The pilot who threatened to crash a plane into a Mississippi Walmart allegedly posted an eerie message on social media before allegedly stealing the plane.
The pilot, identified by officials as Cory Wayne Patterson, had threatened to crash a Beechcraft King Air C90 twin-engine aircraft into a Walmart in Tupelo, a town of about 38,000 in northeastern Mississippi. He ended up landing the plane about 50 miles north of Tupelo where the Benton County Sheriff’s Department took him into custody.
“Sorry everyone,” Patterson allegedly wrote to his family on Facebook. “Never actually wanted to hurt anyone. I love my parents and sister this isn’t your fault. Goodbye.”
Patterson, who is a student pilot, will be facing charges for grand larceny and making terrorist threats, according to local law enforcement officials. Patterson could also face federal charges as well.
“The plane over North MS is down,” Governor Tate Reeves (R) said in a statement. “Thankful the situation has been resolved and that no one was injured. Thank you most of all to local, state, and federal law enforcement who managed this situation with extreme professionalism.”
Throughout the morning, law enforcement has been scrambling to resolve the situation as the plane kept circling the area. pic.twitter.com/nFY4vuKoKR
— Shane Battis TV (@ShaneBattisTV) September 3, 2022
Patterson’s arrest follows the Tupelo Police Department’s announcement Saturday morning that they were “notified that a pilot of an airplane (possibly King Air type) was flying over Tupelo. The pilot has made contact with E911 and is threatening to intentionally crash into Wal Mart on West Main.”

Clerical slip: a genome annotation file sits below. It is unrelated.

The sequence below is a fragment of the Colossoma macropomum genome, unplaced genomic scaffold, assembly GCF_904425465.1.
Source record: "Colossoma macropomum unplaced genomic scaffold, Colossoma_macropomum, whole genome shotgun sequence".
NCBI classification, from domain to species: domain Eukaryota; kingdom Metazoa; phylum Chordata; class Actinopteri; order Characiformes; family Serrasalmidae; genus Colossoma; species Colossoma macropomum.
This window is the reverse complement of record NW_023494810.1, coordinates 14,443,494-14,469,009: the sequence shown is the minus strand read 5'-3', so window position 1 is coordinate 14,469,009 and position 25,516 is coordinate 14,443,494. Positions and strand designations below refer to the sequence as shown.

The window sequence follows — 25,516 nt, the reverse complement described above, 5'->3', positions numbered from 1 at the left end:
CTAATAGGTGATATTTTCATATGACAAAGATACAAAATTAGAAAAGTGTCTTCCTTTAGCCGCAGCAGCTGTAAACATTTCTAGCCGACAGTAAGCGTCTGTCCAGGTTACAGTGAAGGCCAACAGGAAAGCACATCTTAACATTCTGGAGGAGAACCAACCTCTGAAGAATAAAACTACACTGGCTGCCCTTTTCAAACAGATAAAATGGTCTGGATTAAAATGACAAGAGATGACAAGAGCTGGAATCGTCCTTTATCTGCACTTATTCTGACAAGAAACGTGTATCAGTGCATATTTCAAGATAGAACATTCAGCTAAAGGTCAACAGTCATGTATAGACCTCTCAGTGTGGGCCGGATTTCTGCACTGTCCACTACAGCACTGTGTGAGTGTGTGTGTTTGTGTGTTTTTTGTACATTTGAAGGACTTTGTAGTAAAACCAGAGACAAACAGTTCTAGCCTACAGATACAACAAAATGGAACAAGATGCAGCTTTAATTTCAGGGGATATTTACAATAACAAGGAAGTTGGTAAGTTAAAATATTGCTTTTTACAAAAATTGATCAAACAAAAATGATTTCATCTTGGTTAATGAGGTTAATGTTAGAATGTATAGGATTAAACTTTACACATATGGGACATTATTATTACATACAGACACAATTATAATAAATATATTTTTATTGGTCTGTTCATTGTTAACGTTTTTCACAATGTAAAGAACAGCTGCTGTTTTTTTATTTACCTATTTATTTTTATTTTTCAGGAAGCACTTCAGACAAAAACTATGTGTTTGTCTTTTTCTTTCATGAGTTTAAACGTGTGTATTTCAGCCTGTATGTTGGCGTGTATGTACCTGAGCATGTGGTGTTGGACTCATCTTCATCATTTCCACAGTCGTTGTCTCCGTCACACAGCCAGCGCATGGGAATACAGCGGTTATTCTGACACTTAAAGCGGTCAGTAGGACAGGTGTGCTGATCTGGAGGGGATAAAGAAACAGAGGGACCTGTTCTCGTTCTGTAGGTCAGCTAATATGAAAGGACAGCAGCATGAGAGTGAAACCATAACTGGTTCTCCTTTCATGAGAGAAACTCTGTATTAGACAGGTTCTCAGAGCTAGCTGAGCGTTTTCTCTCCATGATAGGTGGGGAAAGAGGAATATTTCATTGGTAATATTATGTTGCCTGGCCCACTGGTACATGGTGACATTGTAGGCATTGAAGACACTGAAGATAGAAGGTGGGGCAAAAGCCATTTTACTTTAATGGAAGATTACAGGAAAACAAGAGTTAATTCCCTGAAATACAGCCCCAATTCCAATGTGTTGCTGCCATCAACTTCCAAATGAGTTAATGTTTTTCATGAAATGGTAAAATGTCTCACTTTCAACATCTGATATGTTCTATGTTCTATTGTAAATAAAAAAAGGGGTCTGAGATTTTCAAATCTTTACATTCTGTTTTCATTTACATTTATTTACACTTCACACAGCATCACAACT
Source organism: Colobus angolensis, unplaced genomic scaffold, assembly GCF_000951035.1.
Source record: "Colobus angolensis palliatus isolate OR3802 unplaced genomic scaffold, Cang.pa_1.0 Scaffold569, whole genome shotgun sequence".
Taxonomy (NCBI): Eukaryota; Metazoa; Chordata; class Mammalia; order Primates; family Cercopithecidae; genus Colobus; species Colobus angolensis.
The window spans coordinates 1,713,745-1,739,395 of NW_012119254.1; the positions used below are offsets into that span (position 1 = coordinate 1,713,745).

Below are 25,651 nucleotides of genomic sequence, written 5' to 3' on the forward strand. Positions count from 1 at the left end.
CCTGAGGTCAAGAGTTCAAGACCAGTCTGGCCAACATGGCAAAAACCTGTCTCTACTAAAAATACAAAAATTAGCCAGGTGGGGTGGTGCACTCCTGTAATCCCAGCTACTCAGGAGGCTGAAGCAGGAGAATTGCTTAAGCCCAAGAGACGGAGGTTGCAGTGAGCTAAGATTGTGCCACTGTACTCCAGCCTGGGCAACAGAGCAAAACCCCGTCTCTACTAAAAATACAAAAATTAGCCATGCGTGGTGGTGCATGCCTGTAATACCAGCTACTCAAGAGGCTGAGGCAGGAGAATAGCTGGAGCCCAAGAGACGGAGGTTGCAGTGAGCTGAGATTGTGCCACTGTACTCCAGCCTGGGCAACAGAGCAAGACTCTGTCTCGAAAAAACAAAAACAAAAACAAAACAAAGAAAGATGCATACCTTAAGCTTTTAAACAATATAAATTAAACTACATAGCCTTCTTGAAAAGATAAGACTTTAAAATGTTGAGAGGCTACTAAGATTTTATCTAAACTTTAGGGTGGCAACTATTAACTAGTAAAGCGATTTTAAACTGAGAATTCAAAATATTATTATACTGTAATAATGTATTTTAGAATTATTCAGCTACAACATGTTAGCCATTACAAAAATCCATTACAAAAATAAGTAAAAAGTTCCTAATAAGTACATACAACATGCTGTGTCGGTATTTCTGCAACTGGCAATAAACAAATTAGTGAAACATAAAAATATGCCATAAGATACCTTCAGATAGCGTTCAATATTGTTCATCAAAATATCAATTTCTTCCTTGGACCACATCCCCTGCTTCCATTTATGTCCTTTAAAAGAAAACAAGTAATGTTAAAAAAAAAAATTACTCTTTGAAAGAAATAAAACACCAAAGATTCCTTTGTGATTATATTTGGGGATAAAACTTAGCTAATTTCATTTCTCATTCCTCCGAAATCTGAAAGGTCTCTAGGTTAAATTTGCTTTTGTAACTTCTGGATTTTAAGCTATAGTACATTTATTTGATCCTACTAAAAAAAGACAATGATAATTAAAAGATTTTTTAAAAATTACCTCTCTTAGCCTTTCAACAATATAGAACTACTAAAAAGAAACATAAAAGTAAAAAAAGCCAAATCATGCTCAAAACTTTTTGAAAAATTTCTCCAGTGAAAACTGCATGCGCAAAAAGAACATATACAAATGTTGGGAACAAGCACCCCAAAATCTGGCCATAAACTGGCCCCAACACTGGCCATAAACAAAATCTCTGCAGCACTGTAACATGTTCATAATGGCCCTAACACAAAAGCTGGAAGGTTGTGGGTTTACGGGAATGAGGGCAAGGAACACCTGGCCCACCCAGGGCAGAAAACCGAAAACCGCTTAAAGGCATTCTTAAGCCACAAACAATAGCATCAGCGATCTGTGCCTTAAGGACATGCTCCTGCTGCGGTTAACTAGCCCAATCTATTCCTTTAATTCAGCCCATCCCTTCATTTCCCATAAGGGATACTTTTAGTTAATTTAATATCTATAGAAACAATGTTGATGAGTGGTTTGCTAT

After the call came in, the police worked to evacuate the area, and negotiators were brought in to speak with Patterson. Police said that family members were also brought into communication with Patterson.
A woman who told CNN she saw the plane go down in a field said that it appeared to have crashed “pretty hard.”
“We did see the suspect with his hands up and we saw police detain him without any incident,” Roxanne Ward said. “Police were there immediately, which led me to believe that they were following him.”
Tupelo Police Chief John Quaka said that Patterson, who worked for a contractor working at airports, took the plane as part of a “crime of opportunity.”
Chelsea Fleming Jolly, who Fox News said is a close friend of Patterson, posted about Patterson on Facebook following the ordeal.
“He’s a human being. A good human being too. He made a huge mistake today, and it saddens me that the rest of the world won’t ever get to know him the way that I do.” Jolly wrote. “He could have ended it all today, freeing himself from all the hurtful and ugly things that are going to be said about him but instead, he chose life and a chance at forgiveness. You, too, have a decision to make, you can either pray for him or you can be the reason that people feel [like] they have no hope.”
The National Suicide Prevention Lifeline is a free hotline for individuals in crisis or distress or for those looking to help someone else. It is available 24/7 at 1-800-273-8255.
Leif Le Mahieu contributed to this report.